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Breaking Ranks

Larry Wilkerson
Retired Army Col. Larry Wilkerson with some of his charges in Macfarland Middle School's Colin L. Powell Leadership Club, the last remnant of his long friendship with Powell. (Lois Raimondo -- The Washington Post)

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Often described as the ultimate loyal soldier -- and, like Wilkerson, a Vietnam combat veteran -- Powell has largely kept his mouth zipped. Whatever public regret or private disappointment Powell may have about selling the Iraq war, he still supports the commander in chief -- most recently during the flap over domestic electronic eavesdropping -- and occasionally dines with Bush.

Now consulting in the private sector, Powell declined to answer questions about Wilkerson's version of episodes in their tenure together. "General Powell considers Colonel Wilkerson a good friend of 16 years," an aide said by e-mail. "He has no other comment."

Powell did address Wilkerson's central charge of secretive White House decision-making in an interview with the BBC in December. "I wouldn't characterize it the way Larry has, calling it a cabal," Powell said. "Now what Larry is suggesting in his comments is that very often maybe Mr. Rumsfeld and Vice President Cheney would take decisions in to the president that the rest of us weren't aware of. That did happen, on a number of occasions."

The White House offered no specific rebuttal of Wilkerson's views, but a spokesman gave a statement taking issue with the notion that Bush was somehow misled about the need to invade Iraq (a charge Wilkerson hasn't made outright). "President Bush made his decision to go to war in Iraq based on the intelligence given to him by the intelligence community. It was the president's decision, and the president made that decision based on the totality of the evidence presented to him," said the spokesman, who asked that his name not be used "because of the nature of the topic."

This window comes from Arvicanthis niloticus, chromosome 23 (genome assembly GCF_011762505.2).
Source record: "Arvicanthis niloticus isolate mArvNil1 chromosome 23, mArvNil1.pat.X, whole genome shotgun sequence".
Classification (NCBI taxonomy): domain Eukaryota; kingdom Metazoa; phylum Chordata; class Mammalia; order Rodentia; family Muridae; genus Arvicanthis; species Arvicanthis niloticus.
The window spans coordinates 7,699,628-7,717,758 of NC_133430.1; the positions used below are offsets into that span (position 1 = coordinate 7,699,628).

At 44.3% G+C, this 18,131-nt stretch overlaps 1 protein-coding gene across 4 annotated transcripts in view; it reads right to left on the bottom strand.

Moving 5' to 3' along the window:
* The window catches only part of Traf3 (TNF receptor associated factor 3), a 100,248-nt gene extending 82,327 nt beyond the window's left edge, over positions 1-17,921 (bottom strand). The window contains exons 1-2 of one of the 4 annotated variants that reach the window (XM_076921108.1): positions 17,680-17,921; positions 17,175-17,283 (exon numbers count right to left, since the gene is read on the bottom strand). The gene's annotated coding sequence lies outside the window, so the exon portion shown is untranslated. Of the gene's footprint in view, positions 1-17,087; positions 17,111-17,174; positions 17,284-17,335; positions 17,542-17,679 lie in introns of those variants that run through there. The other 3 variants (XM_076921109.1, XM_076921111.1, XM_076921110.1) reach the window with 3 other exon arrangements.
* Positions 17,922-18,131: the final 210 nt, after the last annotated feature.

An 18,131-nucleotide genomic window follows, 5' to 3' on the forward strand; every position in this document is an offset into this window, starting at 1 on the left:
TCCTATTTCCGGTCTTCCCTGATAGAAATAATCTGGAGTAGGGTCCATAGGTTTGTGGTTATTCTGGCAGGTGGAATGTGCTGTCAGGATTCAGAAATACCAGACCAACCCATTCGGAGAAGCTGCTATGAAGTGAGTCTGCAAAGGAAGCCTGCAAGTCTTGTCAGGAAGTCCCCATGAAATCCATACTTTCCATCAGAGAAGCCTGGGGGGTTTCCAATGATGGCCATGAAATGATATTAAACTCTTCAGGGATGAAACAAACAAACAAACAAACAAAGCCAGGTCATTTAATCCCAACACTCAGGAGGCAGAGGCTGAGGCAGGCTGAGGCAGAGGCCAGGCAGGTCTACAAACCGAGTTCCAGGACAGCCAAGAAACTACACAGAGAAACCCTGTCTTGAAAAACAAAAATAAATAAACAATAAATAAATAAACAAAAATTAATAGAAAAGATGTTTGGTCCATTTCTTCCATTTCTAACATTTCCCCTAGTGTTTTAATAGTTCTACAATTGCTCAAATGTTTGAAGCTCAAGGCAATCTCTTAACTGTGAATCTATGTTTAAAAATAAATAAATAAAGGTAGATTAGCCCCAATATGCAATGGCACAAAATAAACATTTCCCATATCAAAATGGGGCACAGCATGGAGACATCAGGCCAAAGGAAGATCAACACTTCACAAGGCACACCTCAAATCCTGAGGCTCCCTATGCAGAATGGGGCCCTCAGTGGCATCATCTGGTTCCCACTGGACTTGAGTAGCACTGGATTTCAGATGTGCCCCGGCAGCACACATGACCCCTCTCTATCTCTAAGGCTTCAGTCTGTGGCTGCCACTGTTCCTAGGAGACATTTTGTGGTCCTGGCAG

Interviewed by CNN in November, Rumsfeld termed the suggestion of a cabal "ridiculous" and said of Wilkerson, "In terms of having firsthand information, I just can't imagine that he does."

Making a Military Man

Wilkerson, 60, got his start with Powell as a speechwriter and you can see why. He tends to talk in fully formed paragraphs. Over a lunch of barbecued chicken salad, he begins his life story this way:

"I was born in Gaffney, South Carolina, which is right near Spartanburg, which is right near Greenville. My dad was a World War II vet -- B-17 bombardier and navigator. He came home from the war and entered the South Carolina National Guard, so I kind of grew up riding around in Jeeps and shooting .30-caliber machine guns. I shot my first Browning .30-caliber at 9. That is to say, the National Guardsmen made me think I was shooting it."

The family later moved to Houston, where Wilkerson graduated from high school. (Aside here on George W. Bush: "I see hard-headedness, I see arrogance, I see hubris, I see what I saw in a lot of Texans.")

Wilkerson went north to study philosophy and English lit at Bucknell but quit college in his senior year. He was newly married yet determined to go to Vietnam. It was 1966.

"I felt an obligation because my dad had fought," he says, "and I thought that was kind of your duty."

Eventually he got there as an Army officer, spending a year in what he calls the "hottest combat" possible, piloting his OH-6A helicopter close to the jungle canopy, scouting out the enemy on behalf of the infantry.

"We got shot at nearly every day," he says. A brush with death came when a sniper's bullet pierced the helicopter's cockpit plexiglass, but he was never wounded or shot down. "My men used to call me the Teflon guy. . . . I felt like I had some kind of protective coating on me because I think I flew about 1,100 combat hours, which is a lot of hours."


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